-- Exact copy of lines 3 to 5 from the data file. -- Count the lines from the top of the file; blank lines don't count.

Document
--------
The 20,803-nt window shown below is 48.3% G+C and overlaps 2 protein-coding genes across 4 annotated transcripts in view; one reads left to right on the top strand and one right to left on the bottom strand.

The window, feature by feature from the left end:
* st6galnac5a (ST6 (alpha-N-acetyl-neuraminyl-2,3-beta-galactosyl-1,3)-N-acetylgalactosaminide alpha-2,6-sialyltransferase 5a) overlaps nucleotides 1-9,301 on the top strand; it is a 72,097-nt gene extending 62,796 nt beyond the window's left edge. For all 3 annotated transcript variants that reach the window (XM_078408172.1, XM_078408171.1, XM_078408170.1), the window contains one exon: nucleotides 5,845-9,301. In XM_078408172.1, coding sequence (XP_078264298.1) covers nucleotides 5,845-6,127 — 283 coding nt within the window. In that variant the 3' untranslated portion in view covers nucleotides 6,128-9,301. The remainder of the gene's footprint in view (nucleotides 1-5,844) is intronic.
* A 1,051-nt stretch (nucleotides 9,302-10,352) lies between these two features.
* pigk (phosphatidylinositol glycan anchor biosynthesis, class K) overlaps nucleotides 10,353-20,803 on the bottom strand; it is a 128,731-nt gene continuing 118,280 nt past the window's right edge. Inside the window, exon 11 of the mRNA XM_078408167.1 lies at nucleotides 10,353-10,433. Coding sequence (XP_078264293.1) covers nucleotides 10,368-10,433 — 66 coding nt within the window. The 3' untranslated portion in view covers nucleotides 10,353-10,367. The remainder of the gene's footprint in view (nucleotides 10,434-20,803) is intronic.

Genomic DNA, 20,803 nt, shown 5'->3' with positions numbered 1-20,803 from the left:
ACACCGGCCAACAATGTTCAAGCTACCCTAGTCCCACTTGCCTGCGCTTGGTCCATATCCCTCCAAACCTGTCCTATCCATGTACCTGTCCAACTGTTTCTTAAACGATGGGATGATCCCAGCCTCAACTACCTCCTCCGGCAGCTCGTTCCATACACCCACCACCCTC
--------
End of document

* st6galnac5a (ST6 (alpha-N-acetyl-neuraminyl-2,3-beta-galactosyl-1,3)-N-acetylgalactosaminide alpha-2,6-sialyltransferase 5a) overlaps nucleotides 1-9,301 on the top strand; it is a 72,097-nt gene extending 62,796 nt beyond the window's left edge. For all 3 annotated transcript variants that reach the window (XM_078408172.1, XM_078408171.1, XM_078408170.1), the window contains one exon: nucleotides 5,845-9,301. In XM_078408172.1, coding sequence (XP_078264298.1) covers nucleotides 5,845-6,127 — 283 coding nt within the window. In that variant the 3' untranslated portion in view covers nucleotides 6,128-9,301. The remainder of the gene's footprint in view (nucleotides 1-5,844) is intronic.
* A 1,051-nt stretch (nucleotides 9,302-10,352) lies between these two features.
* pigk (phosphatidylinositol glycan anchor biosynthesis, class K) overlaps nucleotides 10,353-20,803 on the bottom strand; it is a 128,731-nt gene continuing 118,280 nt past the window's right edge. Inside the window, exon 11 of the mRNA XM_078408167.1 lies at nucleotides 10,353-10,433. Coding sequence (XP_078264293.1) covers nucleotides 10,368-10,433 — 66 coding nt within the window. The 3' untranslated portion in view covers nucleotides 10,353-10,367. The remainder of the gene's footprint in view (nucleotides 10,434-20,803) is intronic.